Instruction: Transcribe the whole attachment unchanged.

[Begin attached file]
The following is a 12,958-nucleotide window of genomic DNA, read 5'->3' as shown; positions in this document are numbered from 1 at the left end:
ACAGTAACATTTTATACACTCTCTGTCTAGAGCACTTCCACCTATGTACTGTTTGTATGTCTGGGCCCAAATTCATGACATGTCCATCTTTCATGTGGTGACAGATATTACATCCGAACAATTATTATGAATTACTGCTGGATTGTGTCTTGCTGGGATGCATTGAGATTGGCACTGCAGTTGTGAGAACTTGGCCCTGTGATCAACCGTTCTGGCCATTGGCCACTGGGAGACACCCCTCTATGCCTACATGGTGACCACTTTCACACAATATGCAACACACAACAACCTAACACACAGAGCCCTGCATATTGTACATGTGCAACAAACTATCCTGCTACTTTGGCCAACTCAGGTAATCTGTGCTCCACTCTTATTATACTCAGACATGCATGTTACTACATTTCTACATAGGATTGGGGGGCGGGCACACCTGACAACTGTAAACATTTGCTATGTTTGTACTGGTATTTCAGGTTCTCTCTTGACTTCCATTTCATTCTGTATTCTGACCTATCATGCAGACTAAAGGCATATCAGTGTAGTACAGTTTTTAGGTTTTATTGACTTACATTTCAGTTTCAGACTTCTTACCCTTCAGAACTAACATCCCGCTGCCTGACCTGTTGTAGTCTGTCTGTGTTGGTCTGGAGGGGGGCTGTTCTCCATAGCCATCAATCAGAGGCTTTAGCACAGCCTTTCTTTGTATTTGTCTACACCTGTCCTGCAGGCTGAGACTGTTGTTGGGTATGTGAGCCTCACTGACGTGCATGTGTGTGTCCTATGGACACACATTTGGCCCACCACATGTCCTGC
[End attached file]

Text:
The following is a 12,958-nucleotide window of genomic DNA, read 5'->3' as shown; positions in this document are numbered from 1 at the left end:
ACAGTAACATTTTATACACTCTCTGTCTAGAGCACTTCCACCTATGTACTGTTTGTATGTCTGGGCCCAAATTCATGACATGTCCATCTTTCATGTGGTGACAGATATTACATCCGAACAATTATTATGAATTACTGCTGGATTGTGTCTTGCTGGGATGCATTGAGATTGGCACTGCAGTTGTGAGAACTTGGCCCTGTGATCAACCGTTCTGGCCATTGGCCACTGGGAGACACCCCTCTATGCCTACATGGTGACCACTTTCACACAATATGCAACACACAACAACCTAACACACAGAGCCCTGCATATTGTACATGTGCAACAAACTATCCTGCTACTTTGGCCAACTCAGGTAATCTGTGCTCCACTCTTATTATACTCAGACATGCATGTTACTACATTTCTACATAGGATTGGGGGGCGGGCACACCTGACAACTGTAAACATTTGCTATGTTTGTACTGGTATTTCAGGTTCTCTCTTGACTTCCATTTCATTCTGTATTCTGACCTATCATGCAGACTAAAGGCATATCAGTGTAGTACAGTTTTTAGGTTTTATTGACTTACATTTCAGTTTCAGACTTCTTACCCTTCAGAACTAACATCCCGCTGCCTGACCTGTTGTAGTCTGTCTGTGTTGGTCTGGAGGGGGGCTGTTCTCCATAGCCATCAATCAGAGGCTTTAGCACAGCCTTTCTTTGTATTTGTCTACACCTGTCCTGCAGGCTGAGACTGTTGTTGGGTATGTGAGCCTCACTGACGTGCATGTGTGTGTCCTATGGACACACATTTGGCCCACCACATGTCCTGC